It may be safe to suggest that Rousseau’s theory of participatory democracy was built round the central assertion that the people cannot be considered in isolation from their institutions. However, he conceived participation not as an activity which occurs when elections are conducted, but one of continuous involvement in the decision making institutions of the community. To achieve this, society should be organised in such a way that no citizen is rich enough to buy another and none is so poor that he is forced to sell himself. It is important that everybody should own some property because the security and freedom it gives to the individual is the basis on which people can claim political and economic equality and independence. In fact, Rousseau was concerned not so much with representation, but with the question of effective participation in the political process. Every man would be a member of the assembly because everyone possessed political freedom to so do. Participation for him did not mean taking part in the election of rulers but in the making of decisions in the assembly. Such participation would be a way of protecting private interests and ensuring good government. When people participate in the making of decisions on the floor of the assembly, they will in the process learn the lessons of fair play and justice. This individual learns that he must take into cognisance wider interests to gain the cooperation of others. People therefore develop a sense of justice, fair play and reciprocity. The more the people participate, the better able they are to do so. Rousseau’s ideal system was designed to develop responsible individual, social and political systems through the participatory process. However, just as Rousseau envisioned, the political prescriptions drawn from his theory would apply in small communities such as the cantons of his native Switzerland. Indeed, “these cities would have to be ‘very small,’ since they would be governed by a legislature made up of the people as a whole meeting periodically” (Rousseau, 1968: 90-91). Therefore, the pessimism remains that Rousseau’s theory of democratic participation offers no great help in dealing with the gigantic states we have in the world today.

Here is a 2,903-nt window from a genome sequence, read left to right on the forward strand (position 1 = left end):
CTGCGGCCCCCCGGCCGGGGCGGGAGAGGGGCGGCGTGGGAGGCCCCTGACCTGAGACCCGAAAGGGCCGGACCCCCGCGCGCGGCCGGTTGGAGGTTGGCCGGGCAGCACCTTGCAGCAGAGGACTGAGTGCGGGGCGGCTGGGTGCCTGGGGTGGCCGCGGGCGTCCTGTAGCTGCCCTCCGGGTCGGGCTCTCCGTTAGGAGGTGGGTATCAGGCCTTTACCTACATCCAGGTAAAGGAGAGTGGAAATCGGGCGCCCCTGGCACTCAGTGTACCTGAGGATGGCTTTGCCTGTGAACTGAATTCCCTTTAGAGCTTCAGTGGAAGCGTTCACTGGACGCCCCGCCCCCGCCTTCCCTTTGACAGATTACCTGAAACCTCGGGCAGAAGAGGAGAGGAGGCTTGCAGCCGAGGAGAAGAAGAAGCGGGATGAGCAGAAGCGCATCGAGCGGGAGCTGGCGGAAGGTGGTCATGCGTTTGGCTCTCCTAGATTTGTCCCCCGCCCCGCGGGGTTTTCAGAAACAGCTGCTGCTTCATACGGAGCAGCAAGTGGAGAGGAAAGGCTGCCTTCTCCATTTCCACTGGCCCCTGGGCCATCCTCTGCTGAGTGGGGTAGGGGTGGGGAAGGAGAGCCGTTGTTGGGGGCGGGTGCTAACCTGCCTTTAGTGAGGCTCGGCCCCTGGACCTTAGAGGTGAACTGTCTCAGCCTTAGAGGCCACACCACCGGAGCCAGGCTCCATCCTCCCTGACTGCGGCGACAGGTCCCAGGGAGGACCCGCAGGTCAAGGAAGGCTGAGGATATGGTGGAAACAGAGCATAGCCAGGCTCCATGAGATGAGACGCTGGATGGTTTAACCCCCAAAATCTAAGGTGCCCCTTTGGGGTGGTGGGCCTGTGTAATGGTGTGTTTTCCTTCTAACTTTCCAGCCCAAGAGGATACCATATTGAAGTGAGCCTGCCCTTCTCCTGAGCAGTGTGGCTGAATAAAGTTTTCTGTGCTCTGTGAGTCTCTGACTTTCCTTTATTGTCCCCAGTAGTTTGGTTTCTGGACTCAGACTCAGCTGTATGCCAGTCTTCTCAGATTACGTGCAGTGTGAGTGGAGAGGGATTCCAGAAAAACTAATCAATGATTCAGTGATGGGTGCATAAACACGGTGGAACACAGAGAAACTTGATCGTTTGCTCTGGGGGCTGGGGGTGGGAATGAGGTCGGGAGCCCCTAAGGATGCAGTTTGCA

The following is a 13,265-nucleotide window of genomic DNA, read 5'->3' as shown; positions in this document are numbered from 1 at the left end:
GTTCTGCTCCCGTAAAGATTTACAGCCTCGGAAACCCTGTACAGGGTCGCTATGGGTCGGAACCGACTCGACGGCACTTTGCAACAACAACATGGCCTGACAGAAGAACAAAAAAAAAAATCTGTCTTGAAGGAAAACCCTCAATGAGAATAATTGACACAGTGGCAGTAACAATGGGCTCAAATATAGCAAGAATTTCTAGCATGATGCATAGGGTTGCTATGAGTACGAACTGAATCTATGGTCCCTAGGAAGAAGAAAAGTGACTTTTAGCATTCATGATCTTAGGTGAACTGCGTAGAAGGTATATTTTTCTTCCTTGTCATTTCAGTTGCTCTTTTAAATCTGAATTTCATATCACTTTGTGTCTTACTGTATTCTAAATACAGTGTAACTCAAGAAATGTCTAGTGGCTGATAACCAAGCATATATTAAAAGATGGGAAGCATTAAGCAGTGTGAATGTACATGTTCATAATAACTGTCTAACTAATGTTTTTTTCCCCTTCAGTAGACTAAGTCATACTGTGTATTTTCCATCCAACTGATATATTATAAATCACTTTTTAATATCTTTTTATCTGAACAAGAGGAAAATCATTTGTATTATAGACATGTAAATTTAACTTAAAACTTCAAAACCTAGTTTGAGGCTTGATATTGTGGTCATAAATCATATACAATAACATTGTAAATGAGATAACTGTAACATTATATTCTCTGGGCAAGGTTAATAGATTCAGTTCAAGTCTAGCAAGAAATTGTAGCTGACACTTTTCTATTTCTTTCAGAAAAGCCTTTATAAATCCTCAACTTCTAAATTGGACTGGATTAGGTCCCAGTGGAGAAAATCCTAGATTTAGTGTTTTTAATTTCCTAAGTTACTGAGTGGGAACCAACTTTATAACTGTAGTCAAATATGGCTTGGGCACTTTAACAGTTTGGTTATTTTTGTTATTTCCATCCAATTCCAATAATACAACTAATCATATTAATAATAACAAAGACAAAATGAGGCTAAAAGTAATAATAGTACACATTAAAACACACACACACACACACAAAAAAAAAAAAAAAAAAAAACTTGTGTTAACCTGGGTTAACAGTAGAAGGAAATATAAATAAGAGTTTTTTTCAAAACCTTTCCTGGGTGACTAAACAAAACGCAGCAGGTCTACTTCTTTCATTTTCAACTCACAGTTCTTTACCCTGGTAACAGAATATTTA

It appears that Rousseau created a huge challenge for the liberal world – that of finding a way to achieve participatory democracy in modern, complex society. The motivation could be the perception that participation and political stability are so bound up with each other that they are difficult to separate. In this case, John Stuart Mill counted on two things, namely, broadening the franchise and spreading producers’ co-ops. The first strategy would lead to increased-capacity (in terms of formal right) to vote and be voted for, while the second would break down economic inequality by making more workers part owners of firms and industries. It would seem for Mill that it is only through actual involvement in joint political and economic activities that people can transcend the consciousness of themselves as consumers and appropriators. Mill believed that the people have the moral and intellectual potentials for mutually enriching co-operative behaviour and that democracy can help to develop these potentials. It is because of this belief in the developing mission of democracy that Mill is sometimes classified as a developmental democrat (Macpherson 1977; Held 1996). It may be difficult to accept that Mill’s intervention achieved the task of ensuring everybody’s participation in governance. Even if more people could be enfranchised or a greater degree of equality achieved, the fact remains that few individuals will always be needed for decision-making at some stages of the political process. Hence, Madison et al. (1987) felt that one way out is that every political constitution should aim at obtaining for leaders people who possess the wisdom to discern and the virtue to pursue the common good of the society. Again is that elected officials each of whom represents a specific group interest can maintain peace among groups in their bargaining and negotiations, provided that there are enough different groups represented.